coronary artery calcification

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Related to coronary artery calcification: coronary artery disease

coronary artery calcification

Abbreviation: CAC
Calcium phosphate (hydroxyapatite) in coronary arteries, an indicator of coronary artery atherosclerosis. CAC is found in diseased but not healthy coronary arteries. During ultrafast CT scanning of the heart, tissue densities that exceed 130 Hounsfield units typically contain significant amounts of deposited calcium. The total amount of calcium present in a person's coronary arteries can be measured by assessing the length of calcified artery and the density of the calcium identified. These factors together are used to generate a “calcium score.” A calcium score > 100 is often cited as a measurement indicative of a moderately high risk of future myocardial infarction or ischemia. People with scores > 100 should begin taking daily aspirin and should actively modify atherosclerotic risk factors such as smoking, high blood pressure, hyperlipidemia, and diabetes mellitus. A score greater than 400 is often cited as indicating an urgent need for stress testing with radionuclide imaging, e.g., thallium or sestamibi.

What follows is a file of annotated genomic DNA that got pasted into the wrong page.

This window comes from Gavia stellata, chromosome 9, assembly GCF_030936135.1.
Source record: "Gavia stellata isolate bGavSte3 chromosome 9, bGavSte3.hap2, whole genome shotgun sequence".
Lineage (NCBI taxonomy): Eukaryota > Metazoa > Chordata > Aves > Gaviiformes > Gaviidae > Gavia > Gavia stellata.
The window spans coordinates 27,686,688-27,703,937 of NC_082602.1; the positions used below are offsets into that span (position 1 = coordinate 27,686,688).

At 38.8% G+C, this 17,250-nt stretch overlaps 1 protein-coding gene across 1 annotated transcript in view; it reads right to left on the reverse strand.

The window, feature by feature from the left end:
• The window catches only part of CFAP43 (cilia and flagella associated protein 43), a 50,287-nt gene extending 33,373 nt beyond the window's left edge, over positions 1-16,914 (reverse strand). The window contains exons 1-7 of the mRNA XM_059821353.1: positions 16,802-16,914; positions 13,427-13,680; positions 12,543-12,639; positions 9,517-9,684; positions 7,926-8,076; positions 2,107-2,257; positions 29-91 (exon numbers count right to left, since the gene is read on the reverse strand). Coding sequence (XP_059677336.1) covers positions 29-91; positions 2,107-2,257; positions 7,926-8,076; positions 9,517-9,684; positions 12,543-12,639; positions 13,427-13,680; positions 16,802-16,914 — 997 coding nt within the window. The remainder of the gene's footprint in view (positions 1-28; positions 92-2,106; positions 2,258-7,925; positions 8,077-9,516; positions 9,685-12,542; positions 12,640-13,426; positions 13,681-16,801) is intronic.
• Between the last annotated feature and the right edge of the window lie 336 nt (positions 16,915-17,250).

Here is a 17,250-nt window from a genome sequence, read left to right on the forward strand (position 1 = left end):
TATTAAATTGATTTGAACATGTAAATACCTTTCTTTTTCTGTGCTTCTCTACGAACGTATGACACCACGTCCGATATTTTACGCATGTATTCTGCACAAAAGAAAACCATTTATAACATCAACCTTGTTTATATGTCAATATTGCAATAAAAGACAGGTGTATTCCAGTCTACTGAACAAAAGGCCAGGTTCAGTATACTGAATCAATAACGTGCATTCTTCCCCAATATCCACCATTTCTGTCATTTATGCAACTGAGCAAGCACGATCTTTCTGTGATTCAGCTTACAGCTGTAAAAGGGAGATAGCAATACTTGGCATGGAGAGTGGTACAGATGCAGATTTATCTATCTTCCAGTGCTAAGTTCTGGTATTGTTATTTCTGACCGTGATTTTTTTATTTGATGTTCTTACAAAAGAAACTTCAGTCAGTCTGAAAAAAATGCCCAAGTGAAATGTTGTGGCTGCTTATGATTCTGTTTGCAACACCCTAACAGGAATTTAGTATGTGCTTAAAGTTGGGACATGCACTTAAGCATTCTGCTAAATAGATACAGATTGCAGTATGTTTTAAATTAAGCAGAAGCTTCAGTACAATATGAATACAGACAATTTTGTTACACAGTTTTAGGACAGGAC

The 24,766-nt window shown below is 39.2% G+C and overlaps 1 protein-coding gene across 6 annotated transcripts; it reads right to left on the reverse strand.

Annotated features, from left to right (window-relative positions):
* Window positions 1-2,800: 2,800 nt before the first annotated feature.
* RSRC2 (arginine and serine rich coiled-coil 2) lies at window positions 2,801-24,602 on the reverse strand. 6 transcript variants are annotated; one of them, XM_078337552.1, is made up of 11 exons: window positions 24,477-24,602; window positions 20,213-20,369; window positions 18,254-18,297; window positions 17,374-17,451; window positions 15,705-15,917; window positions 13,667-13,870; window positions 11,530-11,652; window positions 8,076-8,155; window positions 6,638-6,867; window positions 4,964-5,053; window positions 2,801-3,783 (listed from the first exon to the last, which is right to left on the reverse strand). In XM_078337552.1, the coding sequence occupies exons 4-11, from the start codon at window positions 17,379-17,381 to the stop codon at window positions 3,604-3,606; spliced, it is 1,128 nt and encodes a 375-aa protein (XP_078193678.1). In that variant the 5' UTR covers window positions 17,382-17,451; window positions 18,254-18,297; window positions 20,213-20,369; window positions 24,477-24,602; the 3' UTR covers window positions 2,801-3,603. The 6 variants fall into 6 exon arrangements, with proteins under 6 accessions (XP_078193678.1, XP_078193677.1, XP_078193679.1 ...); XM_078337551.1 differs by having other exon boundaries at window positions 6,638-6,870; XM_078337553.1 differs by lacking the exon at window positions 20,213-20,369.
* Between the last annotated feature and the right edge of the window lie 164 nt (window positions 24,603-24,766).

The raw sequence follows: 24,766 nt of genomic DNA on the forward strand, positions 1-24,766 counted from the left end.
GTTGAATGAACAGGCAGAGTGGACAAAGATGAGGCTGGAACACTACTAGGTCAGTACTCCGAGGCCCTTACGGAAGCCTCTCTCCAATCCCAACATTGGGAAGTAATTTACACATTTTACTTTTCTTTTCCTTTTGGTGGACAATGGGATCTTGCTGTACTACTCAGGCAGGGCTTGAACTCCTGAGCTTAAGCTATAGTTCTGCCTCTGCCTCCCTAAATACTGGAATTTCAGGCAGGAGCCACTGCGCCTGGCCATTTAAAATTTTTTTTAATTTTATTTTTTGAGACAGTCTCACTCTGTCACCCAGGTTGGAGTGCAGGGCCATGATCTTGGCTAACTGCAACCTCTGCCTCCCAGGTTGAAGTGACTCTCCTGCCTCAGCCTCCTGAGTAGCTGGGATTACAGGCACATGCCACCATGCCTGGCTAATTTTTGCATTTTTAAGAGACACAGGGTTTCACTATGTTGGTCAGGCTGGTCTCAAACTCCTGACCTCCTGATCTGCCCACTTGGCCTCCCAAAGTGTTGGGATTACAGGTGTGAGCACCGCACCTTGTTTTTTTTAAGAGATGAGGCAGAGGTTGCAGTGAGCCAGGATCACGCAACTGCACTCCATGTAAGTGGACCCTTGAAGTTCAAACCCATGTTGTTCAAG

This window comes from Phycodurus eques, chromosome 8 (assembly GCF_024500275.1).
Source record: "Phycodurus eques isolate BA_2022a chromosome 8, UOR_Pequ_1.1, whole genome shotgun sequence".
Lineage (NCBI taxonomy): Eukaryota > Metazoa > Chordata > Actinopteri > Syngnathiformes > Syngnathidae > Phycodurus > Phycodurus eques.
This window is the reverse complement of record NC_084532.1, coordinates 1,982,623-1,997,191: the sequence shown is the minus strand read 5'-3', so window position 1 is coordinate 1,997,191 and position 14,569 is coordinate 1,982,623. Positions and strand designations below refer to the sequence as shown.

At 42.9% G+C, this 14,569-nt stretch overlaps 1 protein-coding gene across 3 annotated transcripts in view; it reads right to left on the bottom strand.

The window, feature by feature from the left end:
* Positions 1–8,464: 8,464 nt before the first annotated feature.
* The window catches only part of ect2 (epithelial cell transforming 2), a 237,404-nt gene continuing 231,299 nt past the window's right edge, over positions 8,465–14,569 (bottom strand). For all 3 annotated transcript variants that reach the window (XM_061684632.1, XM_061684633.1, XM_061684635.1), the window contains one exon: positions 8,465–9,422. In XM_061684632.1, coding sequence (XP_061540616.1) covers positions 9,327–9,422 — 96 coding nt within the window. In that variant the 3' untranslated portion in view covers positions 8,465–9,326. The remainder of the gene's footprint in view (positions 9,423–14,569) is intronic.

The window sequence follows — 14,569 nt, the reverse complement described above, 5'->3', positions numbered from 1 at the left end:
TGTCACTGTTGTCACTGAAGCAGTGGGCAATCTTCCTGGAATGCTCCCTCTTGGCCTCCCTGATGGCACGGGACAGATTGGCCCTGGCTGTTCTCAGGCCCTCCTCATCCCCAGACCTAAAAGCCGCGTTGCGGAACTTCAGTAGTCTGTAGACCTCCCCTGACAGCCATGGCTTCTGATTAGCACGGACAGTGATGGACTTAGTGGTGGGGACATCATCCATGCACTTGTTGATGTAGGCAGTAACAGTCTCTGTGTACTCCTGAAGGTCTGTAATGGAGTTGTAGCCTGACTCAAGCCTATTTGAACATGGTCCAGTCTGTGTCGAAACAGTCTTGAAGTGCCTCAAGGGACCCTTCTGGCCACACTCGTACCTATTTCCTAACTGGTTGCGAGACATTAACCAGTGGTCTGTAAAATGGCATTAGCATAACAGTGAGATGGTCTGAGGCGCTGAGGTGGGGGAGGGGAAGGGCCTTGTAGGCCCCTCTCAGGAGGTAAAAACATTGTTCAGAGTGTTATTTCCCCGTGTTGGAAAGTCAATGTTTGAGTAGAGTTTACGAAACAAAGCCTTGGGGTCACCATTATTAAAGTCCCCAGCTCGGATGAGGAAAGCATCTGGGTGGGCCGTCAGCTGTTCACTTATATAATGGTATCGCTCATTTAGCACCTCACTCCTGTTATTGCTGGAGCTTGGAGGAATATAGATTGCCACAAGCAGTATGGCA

Caution is needed to interpret raw calcium scores. The test is not perfectly sensitive: a small number of people without coronary artery calcium deposits still may have plaque rupture and myocardial infarction. Also, the score is just one of several markers of atherosclerosis, all of which should be factored into a risk assessment for coronary artery disease.
See also: calcification
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